(495f) Decentralized Anaerobic Digestion Waste-to-Energy System for Food Waste Treatment and Fertilizer Production at East Coast Lagoon Food Village (ECLFV) | AIChE

(495f) Decentralized Anaerobic Digestion Waste-to-Energy System for Food Waste Treatment and Fertilizer Production at East Coast Lagoon Food Village (ECLFV)


Sharma, P., National University of Singapore
Tong, Y. W., National University of Singapore
Singapore generated more than 660 million kg of food waste and the recycling rate has never exceeded 20% (National Environment Agency, 2020). As part of the valuable solution to manage food waste via environmental-friendly pathways, the development of sustainable solutions to treat food waste is desirable. One of which is the development of an on-site self-sustaining anaerobic digester systems that recycles food waste. Anaerobic digestion (AD) has been recognized as cost-efficient and environmentally friendly biotechnologies solution for renewable energy production, in the form of heat and power, organic waste management, and recovery of valuable nutrient rich digestate. Hence, this study is a pilot trial to test the feasibility of using on-site AD system to treat food waste generated at East Coast Lagoon Food Village (ECLFV), which is one of the famous hawker centre in Singapore. The electricity generated by the system is supplied back to support the ECLFV electricity needs, while the digestate is used as biofertilizer for cultivating plants at East Coast Park.

A multi-disciplinary approach is studied to realize the full potential of the environmental and economic benefits. In this study, three major tasks are undertaken simultaneously, with the aim to address the issue of food waste. Firstly, sorting and treating food waste using a customized on-site AD waste-to-energy system for food waste management and conversion of digestate to fertilizers. The performance of psychrophilic (27-29oC) versus mesophilic (35-37oC) AD are compared in a waste-to-energy system in terms of energy performance, treatment capacity, sludge reduction rate, and microbiological parameters. The electricity consumption and generation efficiencies were evaluated through the analysis of the whole system. Subsequently, the use of digestate for the cultivation of plants is further investigated in comparison with chemical fertilizers. Next, educating and influencing behavioural change on the separation of food waste by the public. As such, the social and psychological studies could encourage the public to participate in food waste recycling. Lastly, conducting life cycle assessment and cost benefit analysis to determine the environmental impacts and economic viability, as well as the sustainability of the technology.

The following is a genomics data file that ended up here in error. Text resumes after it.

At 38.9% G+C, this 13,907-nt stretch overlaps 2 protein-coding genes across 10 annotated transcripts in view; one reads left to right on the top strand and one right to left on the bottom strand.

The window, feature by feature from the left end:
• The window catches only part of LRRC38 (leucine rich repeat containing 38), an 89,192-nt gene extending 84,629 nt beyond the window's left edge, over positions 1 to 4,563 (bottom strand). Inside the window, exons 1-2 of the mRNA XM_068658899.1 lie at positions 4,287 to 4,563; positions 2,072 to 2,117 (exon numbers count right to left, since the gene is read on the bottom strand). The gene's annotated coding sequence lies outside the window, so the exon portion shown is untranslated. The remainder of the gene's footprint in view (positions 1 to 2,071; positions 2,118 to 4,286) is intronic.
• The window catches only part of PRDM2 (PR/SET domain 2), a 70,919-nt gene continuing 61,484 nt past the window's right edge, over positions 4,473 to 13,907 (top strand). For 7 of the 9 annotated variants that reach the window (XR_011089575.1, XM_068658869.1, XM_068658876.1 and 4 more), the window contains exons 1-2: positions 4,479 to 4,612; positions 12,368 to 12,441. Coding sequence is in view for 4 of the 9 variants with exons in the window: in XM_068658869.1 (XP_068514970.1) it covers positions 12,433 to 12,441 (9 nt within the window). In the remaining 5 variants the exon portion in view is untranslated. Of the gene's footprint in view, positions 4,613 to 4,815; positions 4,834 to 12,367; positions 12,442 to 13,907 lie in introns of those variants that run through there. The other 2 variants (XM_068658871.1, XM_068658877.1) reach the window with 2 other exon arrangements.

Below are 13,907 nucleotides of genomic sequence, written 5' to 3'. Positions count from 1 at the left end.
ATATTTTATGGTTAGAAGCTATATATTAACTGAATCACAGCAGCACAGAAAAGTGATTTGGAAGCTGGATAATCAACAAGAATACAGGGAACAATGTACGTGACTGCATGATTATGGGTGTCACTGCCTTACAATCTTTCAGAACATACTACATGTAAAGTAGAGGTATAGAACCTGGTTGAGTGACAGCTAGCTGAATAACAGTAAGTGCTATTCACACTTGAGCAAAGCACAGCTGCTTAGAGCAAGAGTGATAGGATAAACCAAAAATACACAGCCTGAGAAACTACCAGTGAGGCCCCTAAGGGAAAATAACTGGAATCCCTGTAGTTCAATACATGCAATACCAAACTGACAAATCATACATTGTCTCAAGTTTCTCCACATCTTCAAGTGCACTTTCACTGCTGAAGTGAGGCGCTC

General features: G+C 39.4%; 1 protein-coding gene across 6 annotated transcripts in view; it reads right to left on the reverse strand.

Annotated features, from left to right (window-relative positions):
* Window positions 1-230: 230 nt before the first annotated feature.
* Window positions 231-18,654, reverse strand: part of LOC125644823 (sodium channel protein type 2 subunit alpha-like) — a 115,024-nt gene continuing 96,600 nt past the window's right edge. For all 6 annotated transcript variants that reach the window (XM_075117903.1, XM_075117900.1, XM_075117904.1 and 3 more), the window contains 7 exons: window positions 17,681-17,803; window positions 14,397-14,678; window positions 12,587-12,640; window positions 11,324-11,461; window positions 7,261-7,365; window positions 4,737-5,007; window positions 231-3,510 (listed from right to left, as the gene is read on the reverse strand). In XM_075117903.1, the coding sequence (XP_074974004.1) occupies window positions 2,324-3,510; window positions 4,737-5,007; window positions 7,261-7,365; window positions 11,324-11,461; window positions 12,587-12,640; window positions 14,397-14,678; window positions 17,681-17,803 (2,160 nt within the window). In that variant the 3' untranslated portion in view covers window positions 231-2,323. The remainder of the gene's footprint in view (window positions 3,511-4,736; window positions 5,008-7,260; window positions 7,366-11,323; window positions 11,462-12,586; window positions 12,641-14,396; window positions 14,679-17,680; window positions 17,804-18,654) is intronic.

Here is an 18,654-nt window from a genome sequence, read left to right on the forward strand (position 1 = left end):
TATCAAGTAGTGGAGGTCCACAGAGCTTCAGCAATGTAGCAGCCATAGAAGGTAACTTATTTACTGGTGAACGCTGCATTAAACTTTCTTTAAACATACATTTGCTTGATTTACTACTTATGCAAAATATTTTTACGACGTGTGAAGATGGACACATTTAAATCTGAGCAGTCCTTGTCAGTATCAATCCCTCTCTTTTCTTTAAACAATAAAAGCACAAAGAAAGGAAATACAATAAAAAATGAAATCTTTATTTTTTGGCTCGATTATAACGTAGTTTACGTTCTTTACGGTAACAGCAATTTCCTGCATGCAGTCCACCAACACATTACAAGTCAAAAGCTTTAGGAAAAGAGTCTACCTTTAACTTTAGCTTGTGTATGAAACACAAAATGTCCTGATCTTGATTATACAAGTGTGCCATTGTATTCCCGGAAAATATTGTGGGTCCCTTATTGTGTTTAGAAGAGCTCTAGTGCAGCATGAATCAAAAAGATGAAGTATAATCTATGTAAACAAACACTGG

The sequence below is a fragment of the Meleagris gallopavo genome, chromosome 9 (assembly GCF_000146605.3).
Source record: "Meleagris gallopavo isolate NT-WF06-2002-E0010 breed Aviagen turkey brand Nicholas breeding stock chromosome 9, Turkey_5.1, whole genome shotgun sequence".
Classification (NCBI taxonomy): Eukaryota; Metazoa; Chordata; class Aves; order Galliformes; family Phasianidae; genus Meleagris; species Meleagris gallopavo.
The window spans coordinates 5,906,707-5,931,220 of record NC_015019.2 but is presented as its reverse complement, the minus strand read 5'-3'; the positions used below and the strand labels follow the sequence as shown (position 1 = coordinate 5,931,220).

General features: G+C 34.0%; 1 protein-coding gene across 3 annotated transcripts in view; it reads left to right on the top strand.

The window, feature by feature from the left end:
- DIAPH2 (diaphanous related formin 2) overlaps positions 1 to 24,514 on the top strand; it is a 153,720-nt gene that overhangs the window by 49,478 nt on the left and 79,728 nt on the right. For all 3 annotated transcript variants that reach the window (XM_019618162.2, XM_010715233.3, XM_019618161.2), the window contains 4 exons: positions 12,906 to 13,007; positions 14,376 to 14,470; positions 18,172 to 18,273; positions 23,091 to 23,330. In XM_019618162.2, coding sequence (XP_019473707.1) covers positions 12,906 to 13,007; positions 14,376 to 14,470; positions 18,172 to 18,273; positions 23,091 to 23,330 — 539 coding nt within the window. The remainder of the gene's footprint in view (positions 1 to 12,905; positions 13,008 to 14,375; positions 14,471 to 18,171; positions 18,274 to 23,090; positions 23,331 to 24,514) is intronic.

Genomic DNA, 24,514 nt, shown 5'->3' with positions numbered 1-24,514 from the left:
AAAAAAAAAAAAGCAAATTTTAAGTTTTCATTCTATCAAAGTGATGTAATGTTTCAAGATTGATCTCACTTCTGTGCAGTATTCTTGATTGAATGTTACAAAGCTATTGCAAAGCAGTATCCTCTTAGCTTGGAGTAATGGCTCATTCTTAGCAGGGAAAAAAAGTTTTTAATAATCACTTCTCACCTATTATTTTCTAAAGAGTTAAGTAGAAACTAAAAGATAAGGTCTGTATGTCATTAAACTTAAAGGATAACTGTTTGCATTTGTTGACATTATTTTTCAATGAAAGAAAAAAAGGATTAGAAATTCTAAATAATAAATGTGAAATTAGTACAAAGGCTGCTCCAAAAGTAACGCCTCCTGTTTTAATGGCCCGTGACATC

The successful implementation of this on-site AD system results in ECLFV being a model for the rest of Singapore to learn from and emulate, with the target to achieve the vision of a Zero Waste Nation.


National Environment Agency. (2020). Love your food, waste less, save more. National Environment Agency, Singapore, Retrieved from


on March 9, 2022.